Investigating a rare genetic disorder that causes those who suffer from it to grow a second skeleton:
"Within a few years, she would begin to grow new bones that would stretch across her body, some fusing to her original skeleton. Bone by bone, the disease would lock her into stillness. The Mayo doctors didn’t tell Peeper’s parents that. All they did say was that Peeper would not live long.
"'Basically, my parents were told there was nothing that could be done,' Peeper told me in October. 'They should just take me home and enjoy their time with me, because I would probably not live to be a teenager.'
PUBLISHED: May 23, 2013
LENGTH: 26 minutes (6663 words)
The writer visits a farm in the town of Lyme, Conn. with a group of biologists to learn what's driving the population of pathogen-laden ticks:
It's startling to look at the graphs of tick-borne diseases over the past few decades. They’re mostly going in the wrong direction. The research on Lyme disease is fairly recent, sparked in the mid-1970s after a cluster of children around Lyme developed fever and aches. They were diagnosed with juvenile arthritis—a peculiar diagnosis for so many children in one place. Their parents searched for an explanation, and eventually Allan Steere, a doctor at Yale, figured out that they suffered from an infectious disease. The fact that they all came from a rural part of the state suggested that an insect or some other animal had delivered the infection. In 1982, Willy Burgdorfer, an entomologist with the National Institute of Allergy and Infectious Diseases, discovered corkscrew-shaped bacteria in black-legged ticks from Long Island. He exposed the bacteria to serum from people with Lyme disease and discovered that their antibodies swarmed around the microbes. That was a sign that these bacteria—which would later be named Borrelia burgdorferi after him—were the cause of Lyme disease.
PUBLISHED: April 30, 2013
LENGTH: 23 minutes (5793 words)
Scientists have made advances in cloning procedures that would conceivably allow them to bring back extinct species. But is "de-extinction" something humans should be doing?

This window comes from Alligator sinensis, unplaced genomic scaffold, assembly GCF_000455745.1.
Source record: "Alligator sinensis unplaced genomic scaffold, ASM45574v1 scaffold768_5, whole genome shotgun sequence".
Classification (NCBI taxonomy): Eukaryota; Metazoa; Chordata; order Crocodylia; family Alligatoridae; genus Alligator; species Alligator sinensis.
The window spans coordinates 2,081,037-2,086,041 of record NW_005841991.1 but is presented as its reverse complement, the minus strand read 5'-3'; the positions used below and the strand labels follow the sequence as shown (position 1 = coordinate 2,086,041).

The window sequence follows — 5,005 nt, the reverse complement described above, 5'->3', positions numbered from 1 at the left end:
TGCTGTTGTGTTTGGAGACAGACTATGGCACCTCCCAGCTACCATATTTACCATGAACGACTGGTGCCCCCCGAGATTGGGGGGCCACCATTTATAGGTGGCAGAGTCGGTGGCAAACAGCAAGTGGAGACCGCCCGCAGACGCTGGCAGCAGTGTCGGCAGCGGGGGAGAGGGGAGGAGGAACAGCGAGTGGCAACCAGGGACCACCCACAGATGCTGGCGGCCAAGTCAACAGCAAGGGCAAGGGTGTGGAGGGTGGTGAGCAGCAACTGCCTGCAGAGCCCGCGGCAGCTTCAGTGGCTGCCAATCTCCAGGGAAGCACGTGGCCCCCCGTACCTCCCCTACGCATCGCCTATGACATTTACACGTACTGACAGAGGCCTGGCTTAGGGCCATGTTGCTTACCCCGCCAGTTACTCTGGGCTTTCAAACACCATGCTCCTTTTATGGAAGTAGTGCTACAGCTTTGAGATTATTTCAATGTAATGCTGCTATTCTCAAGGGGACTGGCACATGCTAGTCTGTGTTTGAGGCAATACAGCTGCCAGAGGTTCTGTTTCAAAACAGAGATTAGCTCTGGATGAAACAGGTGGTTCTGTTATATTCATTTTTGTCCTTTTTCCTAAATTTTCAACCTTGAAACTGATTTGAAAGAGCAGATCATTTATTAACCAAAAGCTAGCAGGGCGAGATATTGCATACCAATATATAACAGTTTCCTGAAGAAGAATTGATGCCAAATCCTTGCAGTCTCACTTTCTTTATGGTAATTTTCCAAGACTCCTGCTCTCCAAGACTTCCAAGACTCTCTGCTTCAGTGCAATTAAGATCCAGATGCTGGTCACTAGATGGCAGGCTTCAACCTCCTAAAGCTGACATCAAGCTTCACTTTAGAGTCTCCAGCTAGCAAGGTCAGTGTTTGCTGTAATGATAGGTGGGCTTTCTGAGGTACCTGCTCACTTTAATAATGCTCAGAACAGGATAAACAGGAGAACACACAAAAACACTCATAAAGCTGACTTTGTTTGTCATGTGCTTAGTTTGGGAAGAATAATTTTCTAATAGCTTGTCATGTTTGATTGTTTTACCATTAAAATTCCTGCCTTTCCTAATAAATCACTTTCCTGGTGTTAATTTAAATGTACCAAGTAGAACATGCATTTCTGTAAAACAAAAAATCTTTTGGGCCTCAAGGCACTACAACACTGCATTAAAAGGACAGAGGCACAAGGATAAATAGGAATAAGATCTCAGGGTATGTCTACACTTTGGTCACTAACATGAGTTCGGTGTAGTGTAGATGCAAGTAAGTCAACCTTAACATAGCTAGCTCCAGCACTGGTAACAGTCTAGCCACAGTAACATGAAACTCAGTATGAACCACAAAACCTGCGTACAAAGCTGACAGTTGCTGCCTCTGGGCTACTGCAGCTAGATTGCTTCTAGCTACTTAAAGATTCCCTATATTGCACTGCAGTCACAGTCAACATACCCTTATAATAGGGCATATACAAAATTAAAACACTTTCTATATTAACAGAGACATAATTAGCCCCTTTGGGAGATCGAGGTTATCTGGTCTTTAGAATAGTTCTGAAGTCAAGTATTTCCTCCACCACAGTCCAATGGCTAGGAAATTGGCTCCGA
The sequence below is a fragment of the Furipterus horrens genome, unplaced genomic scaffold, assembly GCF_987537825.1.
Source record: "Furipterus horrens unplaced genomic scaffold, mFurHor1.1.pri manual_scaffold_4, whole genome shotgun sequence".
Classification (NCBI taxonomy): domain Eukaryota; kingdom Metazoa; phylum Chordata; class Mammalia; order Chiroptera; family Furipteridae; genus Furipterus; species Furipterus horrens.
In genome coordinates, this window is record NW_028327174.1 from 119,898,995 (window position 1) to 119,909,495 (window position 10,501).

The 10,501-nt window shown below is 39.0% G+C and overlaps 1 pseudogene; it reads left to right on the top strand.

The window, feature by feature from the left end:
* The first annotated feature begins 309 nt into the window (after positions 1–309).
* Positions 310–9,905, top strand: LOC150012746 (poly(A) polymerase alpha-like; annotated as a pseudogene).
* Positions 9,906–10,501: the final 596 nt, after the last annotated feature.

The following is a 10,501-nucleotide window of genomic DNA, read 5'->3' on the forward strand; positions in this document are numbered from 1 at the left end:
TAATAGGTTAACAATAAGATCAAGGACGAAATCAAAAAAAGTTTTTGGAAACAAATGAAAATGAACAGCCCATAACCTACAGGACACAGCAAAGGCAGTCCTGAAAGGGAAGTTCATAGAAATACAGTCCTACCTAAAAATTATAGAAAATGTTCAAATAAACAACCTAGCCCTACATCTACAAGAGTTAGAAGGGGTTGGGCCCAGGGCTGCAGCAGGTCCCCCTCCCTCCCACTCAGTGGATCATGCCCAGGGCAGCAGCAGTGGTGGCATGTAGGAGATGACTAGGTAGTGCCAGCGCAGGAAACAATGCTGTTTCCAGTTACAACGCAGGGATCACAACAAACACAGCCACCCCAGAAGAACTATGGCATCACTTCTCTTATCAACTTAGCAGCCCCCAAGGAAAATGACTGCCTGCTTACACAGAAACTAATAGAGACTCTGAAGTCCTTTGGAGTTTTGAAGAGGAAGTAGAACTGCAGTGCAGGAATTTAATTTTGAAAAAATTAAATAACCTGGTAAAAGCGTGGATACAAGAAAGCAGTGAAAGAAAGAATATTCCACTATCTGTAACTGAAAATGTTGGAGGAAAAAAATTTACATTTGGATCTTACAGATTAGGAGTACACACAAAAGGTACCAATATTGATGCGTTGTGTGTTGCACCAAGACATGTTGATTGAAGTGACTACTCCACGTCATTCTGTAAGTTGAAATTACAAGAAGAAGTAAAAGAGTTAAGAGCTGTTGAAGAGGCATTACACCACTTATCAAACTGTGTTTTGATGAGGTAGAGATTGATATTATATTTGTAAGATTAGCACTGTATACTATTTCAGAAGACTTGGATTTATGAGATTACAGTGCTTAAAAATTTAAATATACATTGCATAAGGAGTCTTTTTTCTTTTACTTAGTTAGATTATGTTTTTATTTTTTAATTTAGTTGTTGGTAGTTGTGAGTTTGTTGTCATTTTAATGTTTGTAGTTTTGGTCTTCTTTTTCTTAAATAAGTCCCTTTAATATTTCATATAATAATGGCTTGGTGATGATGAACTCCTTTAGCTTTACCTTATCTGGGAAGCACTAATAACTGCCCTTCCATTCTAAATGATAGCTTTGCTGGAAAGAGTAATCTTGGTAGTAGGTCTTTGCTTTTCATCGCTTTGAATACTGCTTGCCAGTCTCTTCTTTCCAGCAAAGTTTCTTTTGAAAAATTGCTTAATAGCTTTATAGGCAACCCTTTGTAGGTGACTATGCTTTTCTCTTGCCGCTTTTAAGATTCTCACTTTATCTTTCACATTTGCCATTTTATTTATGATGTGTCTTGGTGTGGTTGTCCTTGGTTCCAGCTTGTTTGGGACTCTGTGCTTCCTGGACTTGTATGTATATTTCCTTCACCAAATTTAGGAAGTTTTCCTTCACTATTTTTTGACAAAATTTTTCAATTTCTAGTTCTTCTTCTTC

"Other scientists who favor de-extinction argue that there will be concrete benefits. Biological diversity is a storehouse of natural invention. Most pharmaceutical drugs, for example, were not invented from scratch—they were derived from natural compounds found in wild plant species, which are also vulnerable to extinction. Some extinct animals also performed vital services in their ecosystems, which might benefit from their return. Siberia, for example, was home 12,000 years ago to mammoths and other big grazing mammals. Back then, the landscape was not moss-dominated tundra but grassy steppes. Sergey Zimov, a Russian ecologist and director of the Northeast Science Station in Cherskiy in the Republic of Sakha, has long argued that this was no coincidence: The mammoths and numerous herbivores maintained the grassland by breaking up the soil and fertilizing it with their manure. Once they were gone, moss took over and transformed the grassland into less productive tundra."
PUBLISHED: March 17, 2013
LENGTH: 14 minutes (3657 words)
Scientists track down a killer superbug by sequencing its genome:
"In late August, as word of the outbreak circulated among the NIH staff, Snitkin and his boss, Julie Segre, approached the Clinical Center with an unusual offer. In their jobs at the NIH’s National Human Genome Research Institute, the two scientists had previously sequenced genomes from a bacterial outbreak long after it had died out. But today, sequencing technology had become so fast and so cheap. Why not analyze the bacteria in the middle of an outbreak? By tracking the bug’s transmission route through the hospital, they might be able to isolate it and stop its lethal spread. They put this question to the center’s top brass, who immediately accepted their offer. 'It was a no-brainer,' says Tara Palmore, the center’s deputy epidemiologist, who headed up its fight against KPC."
PUBLISHED: Jan. 17, 2013
LENGTH: 21 minutes (5433 words)
One person's mission to get Americans to embrace science again. A profile of Neil deGrasse Tyson, astrophysicist and director of the Rose Center for Earth and Space at the American Museum of Natural History:
"Although he is a card-carrying astrophysicist with a long list of scientific papers in publications like Astrophysical Journal, Tyson has turned himself into a rock-star scientist. He plays to sold-out houses. He appears on the Daily Show with Jon Stewart, on the New York Times bestseller list, on Twitter (@neiltyson, with 242,400 followers as I write this). He is now shooting a remake of Carl Sagan’s classic Cosmos series, which will air on Fox in 2013.
"Tyson spreads himself so wide for two reasons. One is that there’s so much in the sky to talk about. The other reason is down here on earth. For all the spectacular advances American science has made over the past century—not just in astrophysics but in biology, engineering, and other disciplines—the best days of American science may be behind us. And as American science declines, so does America. So here, in the dark, under the stars, Tyson is going to try to save the future, one neck cramp at a time."
PUBLISHED: Jan. 2, 2012
LENGTH: 26 minutes (6734 words)
When I asked these skeptics about the future, even their most conservative visions were unsettling: a future in which people boost their brains with enhancing drugs, for example, or have sophisticated computers implanted in their skulls for life. While we may never be able to upload our minds into a computer, we may still be able to build computers based on the layout of the human brain. I can report I have not drunk the Singularity Kool-Aid, but I have taken a sip.
PUBLISHED: Dec. 22, 2011
LENGTH: 25 minutes (6467 words)